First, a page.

The benefits of this activity were clear:

  • Students learned LOTS of new vocabulary (they looked up the meaning of unknown words or learnt it from a peer).
  • Learning new concepts from peers was strong (e.g. one student explaining a jury to the rest of her group by referencing a movie).
  • It was clear for me to identify areas were students have little or no knowledge to follow up in future lessons.
  • The explanations and justification had to be strong for group members to make a case to their group in order to put a card where they thought it should go, otherwise they would be overruled by the group.
  • A strong decision-making process was key for groups to be able to work collaboratively on this task.

 

Resources:

  • I made my hexagonal cards on Pam Hook’s HookEd website.
  • She also has blank templates for printing here.
  • There is a hexagonal thinking generator in ClassTools that could allow groups to work on this in a digital space instead. I did not find the Word Doc download to work on this site.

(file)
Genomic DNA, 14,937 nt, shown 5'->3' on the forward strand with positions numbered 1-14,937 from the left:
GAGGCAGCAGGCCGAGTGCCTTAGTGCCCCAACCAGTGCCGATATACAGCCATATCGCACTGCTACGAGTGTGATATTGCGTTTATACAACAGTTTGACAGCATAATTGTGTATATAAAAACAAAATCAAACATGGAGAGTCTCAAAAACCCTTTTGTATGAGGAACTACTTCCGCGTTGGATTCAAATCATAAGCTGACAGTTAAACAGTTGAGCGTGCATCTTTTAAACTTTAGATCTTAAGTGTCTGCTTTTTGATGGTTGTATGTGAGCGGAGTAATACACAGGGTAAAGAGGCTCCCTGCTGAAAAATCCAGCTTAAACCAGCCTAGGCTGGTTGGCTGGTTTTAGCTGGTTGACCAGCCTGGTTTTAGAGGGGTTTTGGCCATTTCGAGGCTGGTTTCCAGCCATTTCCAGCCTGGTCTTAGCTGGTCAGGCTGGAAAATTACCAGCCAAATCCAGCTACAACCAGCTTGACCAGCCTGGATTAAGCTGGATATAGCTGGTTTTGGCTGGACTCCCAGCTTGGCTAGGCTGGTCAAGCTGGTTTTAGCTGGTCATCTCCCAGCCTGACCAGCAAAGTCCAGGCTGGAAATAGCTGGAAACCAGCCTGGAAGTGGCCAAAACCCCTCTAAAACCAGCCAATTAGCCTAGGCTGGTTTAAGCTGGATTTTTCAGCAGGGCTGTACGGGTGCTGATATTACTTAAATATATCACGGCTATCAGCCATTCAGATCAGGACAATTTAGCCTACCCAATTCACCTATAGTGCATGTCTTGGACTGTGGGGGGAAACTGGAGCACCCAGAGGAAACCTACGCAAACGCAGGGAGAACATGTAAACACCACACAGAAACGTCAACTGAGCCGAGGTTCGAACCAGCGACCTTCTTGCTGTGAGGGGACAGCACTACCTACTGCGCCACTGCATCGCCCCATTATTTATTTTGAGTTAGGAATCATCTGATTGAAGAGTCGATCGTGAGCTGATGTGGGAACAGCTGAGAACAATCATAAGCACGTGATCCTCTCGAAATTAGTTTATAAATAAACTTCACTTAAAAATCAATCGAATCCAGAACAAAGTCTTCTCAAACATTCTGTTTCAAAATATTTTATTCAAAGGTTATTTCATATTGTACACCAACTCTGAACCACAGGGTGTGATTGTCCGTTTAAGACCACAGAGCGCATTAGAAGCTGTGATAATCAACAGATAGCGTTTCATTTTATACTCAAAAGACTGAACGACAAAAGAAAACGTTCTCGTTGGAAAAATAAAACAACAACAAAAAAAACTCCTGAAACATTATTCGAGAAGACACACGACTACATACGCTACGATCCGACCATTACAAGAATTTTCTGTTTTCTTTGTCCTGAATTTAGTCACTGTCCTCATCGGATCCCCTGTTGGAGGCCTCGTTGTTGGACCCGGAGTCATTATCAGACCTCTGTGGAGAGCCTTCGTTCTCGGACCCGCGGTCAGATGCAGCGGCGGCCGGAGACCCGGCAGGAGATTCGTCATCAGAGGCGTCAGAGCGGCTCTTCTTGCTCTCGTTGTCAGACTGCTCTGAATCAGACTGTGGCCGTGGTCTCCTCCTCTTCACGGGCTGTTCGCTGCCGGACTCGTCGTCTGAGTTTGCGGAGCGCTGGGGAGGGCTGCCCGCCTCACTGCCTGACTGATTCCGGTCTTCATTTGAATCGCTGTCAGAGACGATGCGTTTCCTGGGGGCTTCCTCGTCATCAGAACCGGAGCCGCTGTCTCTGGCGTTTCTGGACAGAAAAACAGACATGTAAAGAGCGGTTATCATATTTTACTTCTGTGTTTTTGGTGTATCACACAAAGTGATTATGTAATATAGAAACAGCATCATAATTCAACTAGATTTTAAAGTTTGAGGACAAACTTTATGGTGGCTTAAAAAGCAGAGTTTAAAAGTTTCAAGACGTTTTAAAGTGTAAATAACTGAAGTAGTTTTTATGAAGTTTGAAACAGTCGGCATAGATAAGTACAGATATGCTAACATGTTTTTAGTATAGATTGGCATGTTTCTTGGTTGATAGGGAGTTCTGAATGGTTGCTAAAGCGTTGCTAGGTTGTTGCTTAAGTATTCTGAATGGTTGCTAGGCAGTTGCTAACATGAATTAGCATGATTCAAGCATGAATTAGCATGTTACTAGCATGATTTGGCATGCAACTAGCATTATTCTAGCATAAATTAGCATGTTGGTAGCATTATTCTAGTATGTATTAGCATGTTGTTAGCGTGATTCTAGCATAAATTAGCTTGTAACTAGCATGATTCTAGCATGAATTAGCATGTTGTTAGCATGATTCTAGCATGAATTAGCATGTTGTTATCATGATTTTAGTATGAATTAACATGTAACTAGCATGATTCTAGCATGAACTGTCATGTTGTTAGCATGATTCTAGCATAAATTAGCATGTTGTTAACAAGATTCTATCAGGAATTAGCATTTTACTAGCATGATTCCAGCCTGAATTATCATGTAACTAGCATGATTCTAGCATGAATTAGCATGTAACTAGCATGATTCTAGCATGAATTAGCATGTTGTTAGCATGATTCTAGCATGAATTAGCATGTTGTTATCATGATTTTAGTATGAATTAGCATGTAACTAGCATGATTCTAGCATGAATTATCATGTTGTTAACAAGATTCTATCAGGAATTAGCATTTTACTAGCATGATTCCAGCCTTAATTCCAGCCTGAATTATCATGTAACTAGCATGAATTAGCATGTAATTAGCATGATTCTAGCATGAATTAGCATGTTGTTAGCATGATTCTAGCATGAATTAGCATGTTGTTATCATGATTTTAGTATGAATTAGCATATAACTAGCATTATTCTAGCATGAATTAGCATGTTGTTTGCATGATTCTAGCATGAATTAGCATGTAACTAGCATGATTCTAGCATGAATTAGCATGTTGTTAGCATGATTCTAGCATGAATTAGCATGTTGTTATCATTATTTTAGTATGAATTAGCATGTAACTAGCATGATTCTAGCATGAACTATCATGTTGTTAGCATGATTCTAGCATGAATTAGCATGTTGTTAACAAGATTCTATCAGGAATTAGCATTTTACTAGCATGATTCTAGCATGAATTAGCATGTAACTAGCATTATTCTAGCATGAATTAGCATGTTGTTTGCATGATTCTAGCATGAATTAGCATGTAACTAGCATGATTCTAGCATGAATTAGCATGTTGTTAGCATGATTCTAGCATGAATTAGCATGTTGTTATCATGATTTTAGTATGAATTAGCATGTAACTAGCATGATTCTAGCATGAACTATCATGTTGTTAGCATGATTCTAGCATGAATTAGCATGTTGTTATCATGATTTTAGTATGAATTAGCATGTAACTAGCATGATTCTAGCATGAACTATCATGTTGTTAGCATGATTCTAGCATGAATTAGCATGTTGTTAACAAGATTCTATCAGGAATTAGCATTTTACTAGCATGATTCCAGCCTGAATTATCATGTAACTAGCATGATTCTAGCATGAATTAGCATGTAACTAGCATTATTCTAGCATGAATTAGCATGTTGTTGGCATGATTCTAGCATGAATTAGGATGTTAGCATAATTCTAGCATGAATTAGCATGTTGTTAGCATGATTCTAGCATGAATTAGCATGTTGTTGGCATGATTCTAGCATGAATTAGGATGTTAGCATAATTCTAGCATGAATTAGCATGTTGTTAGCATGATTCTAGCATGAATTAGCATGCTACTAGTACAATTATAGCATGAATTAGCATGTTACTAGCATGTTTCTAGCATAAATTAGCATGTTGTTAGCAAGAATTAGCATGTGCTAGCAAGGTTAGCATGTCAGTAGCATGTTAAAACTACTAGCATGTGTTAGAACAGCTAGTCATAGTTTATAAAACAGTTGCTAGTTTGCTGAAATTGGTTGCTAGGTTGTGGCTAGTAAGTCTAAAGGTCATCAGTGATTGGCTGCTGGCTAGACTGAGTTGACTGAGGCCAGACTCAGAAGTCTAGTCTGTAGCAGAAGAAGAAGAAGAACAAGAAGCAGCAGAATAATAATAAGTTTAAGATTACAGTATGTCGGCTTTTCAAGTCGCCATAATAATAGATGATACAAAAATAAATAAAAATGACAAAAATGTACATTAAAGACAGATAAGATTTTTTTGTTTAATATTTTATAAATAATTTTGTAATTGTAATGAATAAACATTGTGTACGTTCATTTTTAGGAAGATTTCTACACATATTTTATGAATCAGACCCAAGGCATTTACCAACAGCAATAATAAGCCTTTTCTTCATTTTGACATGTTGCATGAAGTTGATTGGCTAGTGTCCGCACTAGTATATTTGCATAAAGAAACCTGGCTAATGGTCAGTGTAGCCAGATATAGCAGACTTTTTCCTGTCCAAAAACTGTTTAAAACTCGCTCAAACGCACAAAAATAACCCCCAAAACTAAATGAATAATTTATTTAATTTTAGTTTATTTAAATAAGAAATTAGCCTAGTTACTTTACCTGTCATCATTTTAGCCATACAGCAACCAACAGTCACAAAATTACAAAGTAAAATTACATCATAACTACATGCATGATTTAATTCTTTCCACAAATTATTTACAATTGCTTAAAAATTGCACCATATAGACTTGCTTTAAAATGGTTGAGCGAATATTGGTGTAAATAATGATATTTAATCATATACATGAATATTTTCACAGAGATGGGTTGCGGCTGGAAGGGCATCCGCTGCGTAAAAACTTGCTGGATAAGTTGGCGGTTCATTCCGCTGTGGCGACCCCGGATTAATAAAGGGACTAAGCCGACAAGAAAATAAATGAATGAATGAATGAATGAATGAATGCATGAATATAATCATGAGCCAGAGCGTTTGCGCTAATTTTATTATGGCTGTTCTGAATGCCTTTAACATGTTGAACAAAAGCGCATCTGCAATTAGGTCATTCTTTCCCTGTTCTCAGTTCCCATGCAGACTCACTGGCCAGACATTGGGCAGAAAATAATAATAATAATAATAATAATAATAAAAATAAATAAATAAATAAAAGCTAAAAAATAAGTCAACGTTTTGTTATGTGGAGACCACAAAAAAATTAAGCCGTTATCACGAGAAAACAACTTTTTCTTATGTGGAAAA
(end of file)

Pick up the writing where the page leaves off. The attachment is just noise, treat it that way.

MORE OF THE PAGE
#DigiCon16 Presentation: Coding in the Primary Classroom

Screen Shot 2016-08-08 at 9.47.16 PMThis year I presented a couple of sessions at #DigiCon16, DLTV‘s annual conference.

One of the sessions I presented was Coding in the Primary Classroom: An Inquiry Into Gaming with Tamryn Kingsley. We took participants through the process of a unit we taught together with our grade 2 classes. The unit was an inquiry where students made their own games using the platform Scratch.

We have been contacted a few times since the conference to share the resources we used, so I thought I would collate them all here. All the slides and links to the resources we used are below. We would love to hear from you if you are creating your own gaming unit!

Introductory video of what scratch can do https://vimeo.com/65583694